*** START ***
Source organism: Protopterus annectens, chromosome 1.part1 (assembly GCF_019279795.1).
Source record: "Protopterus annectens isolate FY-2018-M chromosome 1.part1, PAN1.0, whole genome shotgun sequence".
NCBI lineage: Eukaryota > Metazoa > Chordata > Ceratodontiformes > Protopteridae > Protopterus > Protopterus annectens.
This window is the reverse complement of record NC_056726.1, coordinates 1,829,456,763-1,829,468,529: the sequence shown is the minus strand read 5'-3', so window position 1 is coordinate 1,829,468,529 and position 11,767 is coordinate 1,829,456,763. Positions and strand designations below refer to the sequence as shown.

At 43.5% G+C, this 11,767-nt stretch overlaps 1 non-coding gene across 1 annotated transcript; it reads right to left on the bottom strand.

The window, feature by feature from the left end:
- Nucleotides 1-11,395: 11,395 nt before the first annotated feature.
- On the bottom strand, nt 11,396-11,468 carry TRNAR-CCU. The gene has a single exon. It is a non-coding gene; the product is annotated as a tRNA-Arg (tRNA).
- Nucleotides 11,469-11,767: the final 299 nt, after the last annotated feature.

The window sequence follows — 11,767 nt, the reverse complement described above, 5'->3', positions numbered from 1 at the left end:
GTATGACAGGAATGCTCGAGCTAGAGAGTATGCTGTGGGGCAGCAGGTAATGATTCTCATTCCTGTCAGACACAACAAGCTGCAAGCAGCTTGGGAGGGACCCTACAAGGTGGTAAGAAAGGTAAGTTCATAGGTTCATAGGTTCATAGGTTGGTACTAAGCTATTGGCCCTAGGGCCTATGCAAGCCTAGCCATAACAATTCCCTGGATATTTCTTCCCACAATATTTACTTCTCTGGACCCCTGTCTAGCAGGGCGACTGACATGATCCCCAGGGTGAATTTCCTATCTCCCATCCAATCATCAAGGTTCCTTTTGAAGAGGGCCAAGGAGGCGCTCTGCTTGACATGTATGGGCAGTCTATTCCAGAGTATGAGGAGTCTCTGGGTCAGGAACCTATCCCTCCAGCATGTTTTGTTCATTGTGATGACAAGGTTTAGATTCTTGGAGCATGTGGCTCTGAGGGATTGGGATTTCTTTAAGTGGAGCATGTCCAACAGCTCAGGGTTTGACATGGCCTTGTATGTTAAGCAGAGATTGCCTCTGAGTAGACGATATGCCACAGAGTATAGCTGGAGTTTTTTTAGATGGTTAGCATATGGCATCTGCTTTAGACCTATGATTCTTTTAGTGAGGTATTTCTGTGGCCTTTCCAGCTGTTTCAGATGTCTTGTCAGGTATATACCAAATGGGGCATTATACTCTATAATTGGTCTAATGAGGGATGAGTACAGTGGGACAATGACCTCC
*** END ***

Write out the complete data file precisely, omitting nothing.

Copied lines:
Source organism: Protopterus annectens, chromosome 1.part1 (assembly GCF_019279795.1).
Source record: "Protopterus annectens isolate FY-2018-M chromosome 1.part1, PAN1.0, whole genome shotgun sequence".
NCBI lineage: Eukaryota > Metazoa > Chordata > Ceratodontiformes > Protopteridae > Protopterus > Protopterus annectens.
This window is the reverse complement of record NC_056726.1, coordinates 1,829,456,763-1,829,468,529: the sequence shown is the minus strand read 5'-3', so window position 1 is coordinate 1,829,468,529 and position 11,767 is coordinate 1,829,456,763. Positions and strand designations below refer to the sequence as shown.

At 43.5% G+C, this 11,767-nt stretch overlaps 1 non-coding gene across 1 annotated transcript; it reads right to left on the bottom strand.

The window, feature by feature from the left end:
- Nucleotides 1-11,395: 11,395 nt before the first annotated feature.
- On the bottom strand, nt 11,396-11,468 carry TRNAR-CCU. The gene has a single exon. It is a non-coding gene; the product is annotated as a tRNA-Arg (tRNA).
- Nucleotides 11,469-11,767: the final 299 nt, after the last annotated feature.

The window sequence follows — 11,767 nt, the reverse complement described above, 5'->3', positions numbered from 1 at the left end:
GTATGACAGGAATGCTCGAGCTAGAGAGTATGCTGTGGGGCAGCAGGTAATGATTCTCATTCCTGTCAGACACAACAAGCTGCAAGCAGCTTGGGAGGGACCCTACAAGGTGGTAAGAAAGGTAAGTTCATAGGTTCATAGGTTCATAGGTTGGTACTAAGCTATTGGCCCTAGGGCCTATGCAAGCCTAGCCATAACAATTCCCTGGATATTTCTTCCCACAATATTTACTTCTCTGGACCCCTGTCTAGCAGGGCGACTGACATGATCCCCAGGGTGAATTTCCTATCTCCCATCCAATCATCAAGGTTCCTTTTGAAGAGGGCCAAGGAGGCGCTCTGCTTGACATGTATGGGCAGTCTATTCCAGAGTATGAGGAGTCTCTGGGTCAGGAACCTATCCCTCCAGCATGTTTTGTTCATTGTGATGACAAGGTTTAGATTCTTGGAGCATGTGGCTCTGAGGGATTGGGATTTCTTTAAGTGGAGCATGTCCAACAGCTCAGGGTTTGACATGGCCTTGTATGTTAAGCAGAGATTGCCTCTGAGTAGACGATATGCCACAGAGTATAGCTGGAGTTTTTTTAGATGGTTAGCATATGGCATCTGCTTTAGACCTATGATTCTTTTAGTGAGGTATTTCTGTGGCCTTTCCAGCTGTTTCAGATGTCTTGTCAGGTATATACCAAATGGGGCATTATACTCTATAATTGGTCTAATGAGGGATGAGTACAGTGGGACAATGACCTCC